Updated: Apr 4
Vastu Shastra is an ancient Indian science to build sustainable and beautiful spaces and to establish a connection between people and the building in which they live and work. A given area/land is divided into five sections based on the elements in nature (air, water, fire, earth and space). Vastu has its origin in Sthapatya Veda which is a part of Atharva Veda. The early principles were drafted according to the sun rays and their differing positions at different times of the day.
In ancient times, this science was only confined to the architects and was passed on either verbally or through hand-written monographs. The significance of Vastu Shastra is established by the fact that in earlier days, the architecture of temples and palaces was completely based on it. So, the existing temples from the past helps one learn the science of vastu. Vastu Shastra has also been mentioned in our ancient scriptures like the Mahabharata and the Ramayana as well. Some examples of vastu principles can be found in the architecture of the following places,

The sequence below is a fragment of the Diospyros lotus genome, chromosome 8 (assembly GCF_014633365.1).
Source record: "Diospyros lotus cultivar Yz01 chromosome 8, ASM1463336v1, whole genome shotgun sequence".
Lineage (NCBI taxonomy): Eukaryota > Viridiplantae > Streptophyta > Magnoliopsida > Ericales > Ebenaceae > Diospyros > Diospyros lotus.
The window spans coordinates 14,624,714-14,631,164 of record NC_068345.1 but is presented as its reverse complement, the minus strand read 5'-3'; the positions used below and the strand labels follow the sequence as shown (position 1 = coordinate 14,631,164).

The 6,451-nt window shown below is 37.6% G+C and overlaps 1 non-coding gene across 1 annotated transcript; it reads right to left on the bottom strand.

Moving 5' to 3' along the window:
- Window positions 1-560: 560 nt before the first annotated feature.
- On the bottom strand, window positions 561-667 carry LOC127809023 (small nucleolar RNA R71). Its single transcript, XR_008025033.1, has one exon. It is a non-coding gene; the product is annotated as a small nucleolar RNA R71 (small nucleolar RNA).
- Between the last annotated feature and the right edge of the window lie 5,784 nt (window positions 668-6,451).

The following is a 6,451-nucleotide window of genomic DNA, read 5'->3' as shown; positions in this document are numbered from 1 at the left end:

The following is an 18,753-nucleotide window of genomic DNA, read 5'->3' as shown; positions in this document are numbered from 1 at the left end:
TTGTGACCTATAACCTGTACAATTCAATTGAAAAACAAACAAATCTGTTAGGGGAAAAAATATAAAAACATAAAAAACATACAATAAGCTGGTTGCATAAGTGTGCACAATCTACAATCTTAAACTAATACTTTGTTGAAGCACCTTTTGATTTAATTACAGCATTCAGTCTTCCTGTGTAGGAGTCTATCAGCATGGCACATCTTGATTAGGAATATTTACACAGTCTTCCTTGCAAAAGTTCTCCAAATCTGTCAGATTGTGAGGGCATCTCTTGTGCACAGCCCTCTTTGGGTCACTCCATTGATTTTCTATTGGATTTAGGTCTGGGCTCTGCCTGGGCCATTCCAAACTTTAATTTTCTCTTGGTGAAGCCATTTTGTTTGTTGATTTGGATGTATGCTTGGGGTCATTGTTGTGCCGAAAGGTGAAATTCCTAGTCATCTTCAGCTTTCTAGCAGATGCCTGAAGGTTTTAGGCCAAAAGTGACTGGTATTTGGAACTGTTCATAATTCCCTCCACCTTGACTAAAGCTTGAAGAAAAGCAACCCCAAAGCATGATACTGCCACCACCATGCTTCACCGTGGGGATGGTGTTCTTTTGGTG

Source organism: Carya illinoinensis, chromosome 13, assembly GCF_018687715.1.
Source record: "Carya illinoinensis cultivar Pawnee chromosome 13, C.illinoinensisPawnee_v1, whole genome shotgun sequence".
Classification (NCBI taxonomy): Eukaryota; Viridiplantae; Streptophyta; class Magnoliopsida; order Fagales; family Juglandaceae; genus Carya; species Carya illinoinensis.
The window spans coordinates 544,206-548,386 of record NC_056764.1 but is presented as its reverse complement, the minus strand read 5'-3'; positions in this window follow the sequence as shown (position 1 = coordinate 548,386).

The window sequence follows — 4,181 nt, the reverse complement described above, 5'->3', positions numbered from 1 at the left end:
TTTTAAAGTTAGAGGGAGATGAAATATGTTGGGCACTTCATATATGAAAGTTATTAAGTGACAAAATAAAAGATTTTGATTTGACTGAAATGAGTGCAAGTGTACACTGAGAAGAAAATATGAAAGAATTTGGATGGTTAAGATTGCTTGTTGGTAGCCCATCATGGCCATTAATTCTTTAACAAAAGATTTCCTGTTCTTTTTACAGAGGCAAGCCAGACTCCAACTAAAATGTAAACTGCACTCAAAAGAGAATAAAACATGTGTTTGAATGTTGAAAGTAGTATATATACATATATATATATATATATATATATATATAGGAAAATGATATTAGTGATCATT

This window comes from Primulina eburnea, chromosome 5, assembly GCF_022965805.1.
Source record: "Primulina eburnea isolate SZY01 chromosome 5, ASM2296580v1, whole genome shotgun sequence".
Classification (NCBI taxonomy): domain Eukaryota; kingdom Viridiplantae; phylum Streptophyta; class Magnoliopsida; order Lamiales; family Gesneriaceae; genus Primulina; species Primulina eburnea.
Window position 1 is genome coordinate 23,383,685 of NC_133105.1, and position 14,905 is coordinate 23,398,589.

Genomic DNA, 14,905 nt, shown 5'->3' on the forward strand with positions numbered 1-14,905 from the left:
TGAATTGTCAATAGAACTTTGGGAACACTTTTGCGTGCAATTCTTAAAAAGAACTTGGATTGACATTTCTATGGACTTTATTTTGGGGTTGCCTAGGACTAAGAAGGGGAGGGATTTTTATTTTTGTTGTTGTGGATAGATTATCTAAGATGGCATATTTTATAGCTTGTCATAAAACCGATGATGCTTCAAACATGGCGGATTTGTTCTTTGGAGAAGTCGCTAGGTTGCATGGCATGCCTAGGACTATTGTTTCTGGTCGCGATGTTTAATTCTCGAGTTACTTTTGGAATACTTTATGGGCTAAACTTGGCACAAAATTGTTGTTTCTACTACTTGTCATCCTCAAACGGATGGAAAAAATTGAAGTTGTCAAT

The architecture of the city of Ayodhya.
Tirupathi temple, Andhra Pradesh
Guruvayur temple, Kerala
The Setu bridge built by Lord Ram.
According to Indian mythology, Vastu is an Asur (Demon) who prayed to Bramhadev and got boons. His power grew to such an extent that he attacked the Devas (Gods) in an attempt to consume their energies. During the fight with Devas, Vastu was pushed back to Earth and he fell flat on his back with his legs pointing towards south-west and his head to the north-east. Bramhadev then asked the Gods to jump and sit on each organ of Vastu. Bramhadev himself sat in the middle of Vastu, and defeated Vastu. It is said that ‘The Vastu Purusha’ still lies in the same position with his hands resting on his chest. The formation in which the Devas sat on Vastu was used to draft a grid diagram, which helps Vastu experts to decide favourable directions.